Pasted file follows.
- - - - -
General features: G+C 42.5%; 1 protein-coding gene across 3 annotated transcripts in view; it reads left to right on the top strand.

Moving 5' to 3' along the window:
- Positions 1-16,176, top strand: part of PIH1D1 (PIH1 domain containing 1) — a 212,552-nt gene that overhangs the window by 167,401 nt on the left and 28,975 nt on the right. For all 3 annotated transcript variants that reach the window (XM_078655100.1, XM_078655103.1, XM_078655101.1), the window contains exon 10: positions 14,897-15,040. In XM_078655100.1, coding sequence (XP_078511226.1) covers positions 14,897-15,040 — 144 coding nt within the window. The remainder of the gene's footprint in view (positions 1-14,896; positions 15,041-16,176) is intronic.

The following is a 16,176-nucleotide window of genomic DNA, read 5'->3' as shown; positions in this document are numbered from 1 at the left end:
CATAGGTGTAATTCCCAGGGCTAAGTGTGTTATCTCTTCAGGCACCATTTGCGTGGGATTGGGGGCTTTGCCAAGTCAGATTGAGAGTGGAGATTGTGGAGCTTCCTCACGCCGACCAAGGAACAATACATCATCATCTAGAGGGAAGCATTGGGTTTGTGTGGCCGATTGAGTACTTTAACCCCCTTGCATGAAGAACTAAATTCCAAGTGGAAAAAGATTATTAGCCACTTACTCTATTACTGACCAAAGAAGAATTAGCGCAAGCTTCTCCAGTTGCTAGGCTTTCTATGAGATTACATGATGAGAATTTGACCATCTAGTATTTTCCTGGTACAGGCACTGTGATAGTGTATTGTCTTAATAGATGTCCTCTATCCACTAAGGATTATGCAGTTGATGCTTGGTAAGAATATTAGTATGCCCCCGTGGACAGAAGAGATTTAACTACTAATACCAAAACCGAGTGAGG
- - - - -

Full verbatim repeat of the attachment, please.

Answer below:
General features: G+C 42.5%; 1 protein-coding gene across 3 annotated transcripts in view; it reads left to right on the top strand.

Moving 5' to 3' along the window:
- Positions 1-16,176, top strand: part of PIH1D1 (PIH1 domain containing 1) — a 212,552-nt gene that overhangs the window by 167,401 nt on the left and 28,975 nt on the right. For all 3 annotated transcript variants that reach the window (XM_078655100.1, XM_078655103.1, XM_078655101.1), the window contains exon 10: positions 14,897-15,040. In XM_078655100.1, coding sequence (XP_078511226.1) covers positions 14,897-15,040 — 144 coding nt within the window. The remainder of the gene's footprint in view (positions 1-14,896; positions 15,041-16,176) is intronic.

The following is a 16,176-nucleotide window of genomic DNA, read 5'->3' as shown; positions in this document are numbered from 1 at the left end:
CATAGGTGTAATTCCCAGGGCTAAGTGTGTTATCTCTTCAGGCACCATTTGCGTGGGATTGGGGGCTTTGCCAAGTCAGATTGAGAGTGGAGATTGTGGAGCTTCCTCACGCCGACCAAGGAACAATACATCATCATCTAGAGGGAAGCATTGGGTTTGTGTGGCCGATTGAGTACTTTAACCCCCTTGCATGAAGAACTAAATTCCAAGTGGAAAAAGATTATTAGCCACTTACTCTATTACTGACCAAAGAAGAATTAGCGCAAGCTTCTCCAGTTGCTAGGCTTTCTATGAGATTACATGATGAGAATTTGACCATCTAGTATTTTCCTGGTACAGGCACTGTGATAGTGTATTGTCTTAATAGATGTCCTCTATCCACTAAGGATTATGCAGTTGATGCTTGGTAAGAATATTAGTATGCCCCCGTGGACAGAAGAGATTTAACTACTAATACCAAAACCGAGTGAGG